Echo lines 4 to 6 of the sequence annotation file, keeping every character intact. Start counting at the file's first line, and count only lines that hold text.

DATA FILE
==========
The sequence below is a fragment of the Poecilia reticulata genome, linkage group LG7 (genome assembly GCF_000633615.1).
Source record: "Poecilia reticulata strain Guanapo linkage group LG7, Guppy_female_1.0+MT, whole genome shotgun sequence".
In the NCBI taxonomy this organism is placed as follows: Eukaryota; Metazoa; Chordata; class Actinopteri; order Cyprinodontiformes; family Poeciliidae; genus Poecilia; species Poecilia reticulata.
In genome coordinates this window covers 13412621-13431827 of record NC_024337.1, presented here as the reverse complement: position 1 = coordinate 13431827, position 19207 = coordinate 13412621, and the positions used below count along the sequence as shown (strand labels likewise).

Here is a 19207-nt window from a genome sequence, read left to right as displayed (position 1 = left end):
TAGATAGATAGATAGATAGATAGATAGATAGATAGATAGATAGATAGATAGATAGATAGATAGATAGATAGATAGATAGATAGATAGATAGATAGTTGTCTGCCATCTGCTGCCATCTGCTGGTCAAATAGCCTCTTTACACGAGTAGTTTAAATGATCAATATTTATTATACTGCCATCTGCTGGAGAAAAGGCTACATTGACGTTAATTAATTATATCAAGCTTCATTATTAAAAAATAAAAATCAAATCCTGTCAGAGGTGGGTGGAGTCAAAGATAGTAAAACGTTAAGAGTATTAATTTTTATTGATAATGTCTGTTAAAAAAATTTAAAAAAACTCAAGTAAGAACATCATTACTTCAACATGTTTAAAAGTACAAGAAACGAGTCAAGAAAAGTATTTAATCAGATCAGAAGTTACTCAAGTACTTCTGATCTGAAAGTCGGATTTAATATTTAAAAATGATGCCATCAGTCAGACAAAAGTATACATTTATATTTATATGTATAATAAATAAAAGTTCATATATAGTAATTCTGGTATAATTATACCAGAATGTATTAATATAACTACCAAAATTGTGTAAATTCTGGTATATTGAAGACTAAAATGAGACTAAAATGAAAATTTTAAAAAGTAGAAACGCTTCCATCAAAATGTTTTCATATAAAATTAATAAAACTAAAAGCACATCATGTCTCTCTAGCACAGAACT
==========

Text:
In genome coordinates this window covers 13412621-13431827 of record NC_024337.1, presented here as the reverse complement: position 1 = coordinate 13431827, position 19207 = coordinate 13412621, and the positions used below count along the sequence as shown (strand labels likewise).

Here is a 19207-nt window from a genome sequence, read left to right as displayed (position 1 = left end):
TAGATAGATAGATAGATAGATAGATAGATAGATAGATAGATAGATAGATAGATAGATAGATAGATAGATAGATAGATAGATAGATAGATAGATAGTTGTCTGCCATCTGCTGCCATCTGCTGGTCAAATAGCCTCTTTACACGAGTAGTTTAAATGATCAATATTTATTATACTGCCATCTGCTGGAGAAAAGGCTACATTGACGTTAATTAATTATATCAAGCTTCATTATTAAAAAATAAAAATCAAATCCTGTCAGAGGTGGGTGGAGTCAAAGATAGTAAAACGTTAAGAGTATTAATTTTTATTGATAATGTCTGTTAAAAAAATTTAAAAAAACTCAAGTAAGAACATCATTACTTCAACATGTTTAAAAGTACAAGAAACGAGTCAAGAAAAGTATTTAATCAGATCAGAAGTTACTCAAGTACTTCTGATCTGAAAGTCGGATTTAATATTTAAAAATGATGCCATCAGTCAGACAAAAGTATACATTTATATTTATATGTATAATAAATAAAAGTTCATATATAGTAATTCTGGTATAATTATACCAGAATGTATTAATATAACTACCAAAATTGTGTAAATTCTGGTATATTGAAGACTAAAATGAGACTAAAATGAAAATTTTAAAAAGTAGAAACGCTTCCATCAAAATGTTTTCATATAAAATTAATAAAACTAAAAGCACATCATGTCTCTCTAGCACAGAACT